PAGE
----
Things to do after sex
Maybe all you want to do after a night of passion is cuddle up to your mate, and the last thing on your mind is how to maintain your vagina healthily.
However, with detrimental beliefs about sexual and reproductive health increasing — such as the idea of steaming your vagina or the need to clean it with particular chemicals — it's not always clear how to give your body the care it needs.
However, there are a few things you should do after you've had sex. Here are some of the greatest recommendations for keeping your sex life and your health in tip-top form for both of you.
The following list of things to do after intercourse will help you lower your chances of getting infected.
You've probably heard of this advice before. It's sound counsel that girlfriends frequently give. After intercourse, make a fast trip to the bathroom to urinate (even if you don't feel compelled to). Your chances of getting a urinary tract infection are greatly increased by your sexuality (UTI).
This is because bacteria can be transported from your genitals to your urethra during intercourse. It then travels from your urethra to your bladder, creating a urinary tract infection (UTI). It's a potentially significant problem that can lead to other medical concerns like acute cystitis.
However, if you remember to urinate after each session, you'll wash the bacteria out of your urethra and reduce your risk of illness. To take it a step further, drink a glass of water to encourage you to pee more regularly and thoroughly.
Don't call it a night without washing up, even if it doesn't have to happen right after sex. You and your spouse can protect themselves from a variety of illnesses by gently washing the vaginal area.
Sweat, lubricant, and other UTI-causing pollutants that stay on your body, particularly near your genitals, are easily removed by washing. It's important to clean around your vaginal area rather than inside it for women.
It's important to clean around your vaginal area rather than inside it for women.
Disinfecting sex toys with hot water and a mild soap is another important step to do after sex. Examine the care instructions for each product to ensure that you know how to clean it properly. Sex toys can transfer fungus, viruses, germs, and sexually transmitted infections if you don't keep them clean (STIs).
Maintain a proper pH balance.
It's vital to monitor your vaginal pH, either with a home kit or during a visit to your doctor, to avoid bacteria growth.
When the vaginal pH is too high, bacteria can overpopulate, leading to vaginal or urinary infections. The normal vaginal pH is around 4 – which is fairly acidic compared to the rest of our body. Recurrent vaginal infections are also indicators of potential pH imbalances.
Some probiotic supplements can help raise your body's "good" bacteria by replenishing the beneficial and required bacteria that assist your body in maintaining a healthy pH.
You might be tempted to sleep in your underwear on occasion. Alternatively, if you were entirely naked during your sexual encounter, you'll most likely put your clothes back on and forget about it.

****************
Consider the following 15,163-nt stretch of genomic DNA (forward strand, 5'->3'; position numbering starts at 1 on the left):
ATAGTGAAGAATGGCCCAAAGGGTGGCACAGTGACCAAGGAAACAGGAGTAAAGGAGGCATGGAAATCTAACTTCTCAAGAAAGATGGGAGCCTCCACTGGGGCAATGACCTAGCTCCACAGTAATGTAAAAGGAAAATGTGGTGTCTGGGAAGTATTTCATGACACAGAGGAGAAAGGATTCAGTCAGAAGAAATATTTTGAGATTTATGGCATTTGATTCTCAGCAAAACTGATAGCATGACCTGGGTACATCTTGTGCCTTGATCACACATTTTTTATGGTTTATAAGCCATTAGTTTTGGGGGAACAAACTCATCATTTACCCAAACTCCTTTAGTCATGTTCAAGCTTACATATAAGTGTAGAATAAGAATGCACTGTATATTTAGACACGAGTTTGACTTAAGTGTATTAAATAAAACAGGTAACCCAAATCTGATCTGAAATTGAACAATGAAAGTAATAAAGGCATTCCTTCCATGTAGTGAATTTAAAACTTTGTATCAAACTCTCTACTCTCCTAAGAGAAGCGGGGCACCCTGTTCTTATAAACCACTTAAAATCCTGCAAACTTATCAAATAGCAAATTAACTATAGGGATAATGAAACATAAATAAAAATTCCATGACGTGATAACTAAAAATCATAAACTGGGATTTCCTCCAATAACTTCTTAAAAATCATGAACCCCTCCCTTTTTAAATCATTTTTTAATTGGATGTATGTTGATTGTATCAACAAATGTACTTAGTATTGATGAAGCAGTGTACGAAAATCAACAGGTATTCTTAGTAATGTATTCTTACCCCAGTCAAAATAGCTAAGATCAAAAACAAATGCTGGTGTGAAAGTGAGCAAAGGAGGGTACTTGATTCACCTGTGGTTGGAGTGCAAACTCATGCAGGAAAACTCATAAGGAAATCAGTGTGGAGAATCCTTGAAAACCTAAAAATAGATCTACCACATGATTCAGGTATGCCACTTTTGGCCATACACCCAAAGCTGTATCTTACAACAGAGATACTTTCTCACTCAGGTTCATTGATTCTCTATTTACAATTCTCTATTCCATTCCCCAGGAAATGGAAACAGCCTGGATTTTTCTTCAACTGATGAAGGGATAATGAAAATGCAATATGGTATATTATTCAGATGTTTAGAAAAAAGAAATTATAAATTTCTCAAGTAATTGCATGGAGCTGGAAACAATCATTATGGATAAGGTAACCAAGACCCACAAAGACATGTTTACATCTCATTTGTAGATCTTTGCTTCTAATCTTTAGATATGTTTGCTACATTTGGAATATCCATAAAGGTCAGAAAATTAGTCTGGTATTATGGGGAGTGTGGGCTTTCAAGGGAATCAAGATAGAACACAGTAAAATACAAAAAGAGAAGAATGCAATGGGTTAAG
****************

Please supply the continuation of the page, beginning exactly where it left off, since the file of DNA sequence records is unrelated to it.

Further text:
The difficulty is that most individuals sweat a little bit during sexual activity, and tight or restrictive clothing traps yeast and bacteria. The surface of your skin thus becomes the ideal setting for an infection to thrive, potentially leading to an unpleasant vaginal odor. After intercourse, it's best to wear loose clothing.
Take a closer look at your condom to determine if it has broken if you have a sneaky suspicion or believe anything was different this time. This infrequently happens as long as it's stored and utilized properly, but it's not impossible. According to one study, 7.3 percent of men tore their condoms while applying or using them, and 4.4 percent said the condom slipped off during intercourse.
Checking the condom for tears is one of the most important things you should do after sex. You'll also have time to evaluate future moves and keep an eye out for your period if it was affected.
Things to stay away from after sex
There is, believe it or not, another side to this coin. There are probably just as many things you shouldn't do after sex as there are things you should do.
Douches and other vaginal cleaning products should be avoided.
The word "douche" means "to shower or wash" in French. Vaginal douching involves spraying a cleaning solution (water and other fluids) into your vagina. Douching products frequently include scents or antibacterial chemicals that make you feel cleaner and fresher after using them. Most doctors, however, do not suggest vaginal douching.
The simple balance of good and bad bacteria in your vagina is ruined when harsh soaps or other foreign items are introduced. Instead, specialists advocate carefully washing your genital area with warm water, according to experts.
It could be an indication of infection if you notice an unpleasant odor emanating from your vaginal area. Please see your doctor for a diagnosis and treatment rather than douching.
Keep essential sexual topics off the table.
While it's important to be open and honest with your spouse, physical intimacy discussions should occur before, not after, sex. Of course, if you had intercourse before you had the chance to ask critical questions, it's fine to do so now. But, if at all feasible, you should work out these crucial aspects before participating in any sexual activity.
Learn as much as you can about your partner's sexual history, such as how many previous partners they had and whether or not they've ever had an STI. Finally, decide on the type of contraception you want to use as a couple.
Certainly, after sex, the list of things to do may seem somewhat lengthy, but it's wise to take those preventative measures to avoid any unforeseen situations in the nearest future. Remember, this is all for your health and your partner's sake.
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